Work Conditions: Farmers, Ranchers, and Agricultural Managers
The work of farmers, ranchers, and agricultural managers is often strenuous; work hours are frequently long; and they rarely have days off during the planting, growing, and harvesting seasons. Nevertheless, for those who enter farming or ranching, the disadvantages are outweighed by the quality of life in a rural area, working outdoors, being self-employed, and making a living working the land. Farmers and farm managers on crop farms usually work from sunrise to sunset during the planting and harvesting seasons. During the rest of the year they plan next seasonís crops, market their output, and repair machinery; some may earn additional income by working a second job off the farm.
On livestock producing farms and ranches, work goes on throughout the year. Animals, unless they are grazing, must be fed and watered every day, and dairy cows must be milked two or three times a day. Many livestock and dairy farmers monitor and attend to the health of their herds, which may include assisting in the birthing of animals. Such farmers rarely get the chance to get away unless they hire an assistant or arrange for a temporary substitute.
Farmers who grow produce and perishables have different demands on their time. For example, organic farmers must maintain cover crops during the cold months, which keep them occupied with farming beyond the typical growing season.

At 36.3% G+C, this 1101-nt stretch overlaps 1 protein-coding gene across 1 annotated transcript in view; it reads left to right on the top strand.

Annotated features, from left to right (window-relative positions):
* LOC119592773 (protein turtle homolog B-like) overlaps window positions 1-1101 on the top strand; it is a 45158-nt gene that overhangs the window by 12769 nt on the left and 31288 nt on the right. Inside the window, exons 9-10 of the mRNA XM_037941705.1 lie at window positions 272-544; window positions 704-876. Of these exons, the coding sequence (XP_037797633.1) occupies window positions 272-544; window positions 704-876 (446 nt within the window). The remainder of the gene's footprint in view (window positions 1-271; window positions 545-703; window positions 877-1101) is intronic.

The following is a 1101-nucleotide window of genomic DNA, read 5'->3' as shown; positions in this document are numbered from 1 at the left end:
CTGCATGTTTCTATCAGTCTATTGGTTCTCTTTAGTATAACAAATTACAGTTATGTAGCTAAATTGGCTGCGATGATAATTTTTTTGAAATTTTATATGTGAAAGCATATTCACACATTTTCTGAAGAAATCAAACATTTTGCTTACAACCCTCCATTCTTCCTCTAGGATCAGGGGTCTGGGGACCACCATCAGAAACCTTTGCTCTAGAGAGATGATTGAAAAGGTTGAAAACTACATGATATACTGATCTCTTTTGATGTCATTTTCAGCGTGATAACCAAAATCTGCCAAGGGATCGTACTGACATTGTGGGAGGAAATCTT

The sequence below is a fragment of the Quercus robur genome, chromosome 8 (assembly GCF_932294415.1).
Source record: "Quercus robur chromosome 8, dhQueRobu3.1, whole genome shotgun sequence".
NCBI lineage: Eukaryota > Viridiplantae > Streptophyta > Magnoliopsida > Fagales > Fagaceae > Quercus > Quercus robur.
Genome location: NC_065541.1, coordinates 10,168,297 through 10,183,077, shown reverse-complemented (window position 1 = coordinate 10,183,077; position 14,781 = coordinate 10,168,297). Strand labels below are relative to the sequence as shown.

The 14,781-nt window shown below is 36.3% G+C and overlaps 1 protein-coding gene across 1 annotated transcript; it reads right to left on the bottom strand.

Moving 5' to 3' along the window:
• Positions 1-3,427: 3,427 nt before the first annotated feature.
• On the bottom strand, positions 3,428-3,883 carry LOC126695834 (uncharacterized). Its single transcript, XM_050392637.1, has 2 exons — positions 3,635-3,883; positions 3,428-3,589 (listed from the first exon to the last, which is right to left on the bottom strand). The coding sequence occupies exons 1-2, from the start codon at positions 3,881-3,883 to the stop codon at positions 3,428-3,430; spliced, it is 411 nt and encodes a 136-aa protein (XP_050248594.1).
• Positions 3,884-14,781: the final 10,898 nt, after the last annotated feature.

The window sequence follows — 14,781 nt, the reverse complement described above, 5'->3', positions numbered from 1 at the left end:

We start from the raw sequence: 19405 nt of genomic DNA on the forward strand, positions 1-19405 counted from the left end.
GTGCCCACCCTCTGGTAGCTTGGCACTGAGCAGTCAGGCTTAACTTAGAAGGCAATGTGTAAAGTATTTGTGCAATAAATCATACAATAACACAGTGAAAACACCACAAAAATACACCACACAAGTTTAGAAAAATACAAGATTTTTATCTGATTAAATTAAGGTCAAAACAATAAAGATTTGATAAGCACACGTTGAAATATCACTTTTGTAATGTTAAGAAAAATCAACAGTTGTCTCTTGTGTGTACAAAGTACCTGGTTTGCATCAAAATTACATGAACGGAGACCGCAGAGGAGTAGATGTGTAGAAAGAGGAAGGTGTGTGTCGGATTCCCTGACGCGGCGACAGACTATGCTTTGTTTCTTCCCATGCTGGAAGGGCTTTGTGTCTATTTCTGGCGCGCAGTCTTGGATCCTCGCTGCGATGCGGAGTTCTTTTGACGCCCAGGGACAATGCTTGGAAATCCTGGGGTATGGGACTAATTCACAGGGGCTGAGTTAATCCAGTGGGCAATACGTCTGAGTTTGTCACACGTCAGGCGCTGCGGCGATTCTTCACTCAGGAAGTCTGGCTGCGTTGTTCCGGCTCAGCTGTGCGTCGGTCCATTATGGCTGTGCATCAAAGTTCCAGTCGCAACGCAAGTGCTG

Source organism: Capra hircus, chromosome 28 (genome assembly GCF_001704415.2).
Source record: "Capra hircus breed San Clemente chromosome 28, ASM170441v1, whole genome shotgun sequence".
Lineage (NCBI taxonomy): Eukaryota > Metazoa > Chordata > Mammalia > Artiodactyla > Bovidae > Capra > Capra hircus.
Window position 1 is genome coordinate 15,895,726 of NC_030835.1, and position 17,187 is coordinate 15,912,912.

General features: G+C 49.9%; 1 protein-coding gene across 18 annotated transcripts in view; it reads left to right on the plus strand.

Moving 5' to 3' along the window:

Farm work also can be hazardous. Tractors and other farm machinery can cause serious injury, and workers must be constantly alert on the job. The proper operation of equipment and handling of chemicals is necessary to avoid accidents and protect the environment.
On very large farms, farmers spend substantial time meeting with farm managers or farm supervisors in charge of various activities. Professional farm managers overseeing several farms may divide their time between traveling to meet farmers or landowners and planning the farm operations in their offices. As farming practices and agricultural technology become more sophisticated, farmers and farm managers are spending more time in offices and at computers, where they electronically manage many aspects of their businesses. Some farmers also spend time at conferences, particularly during the winter months, exchanging information.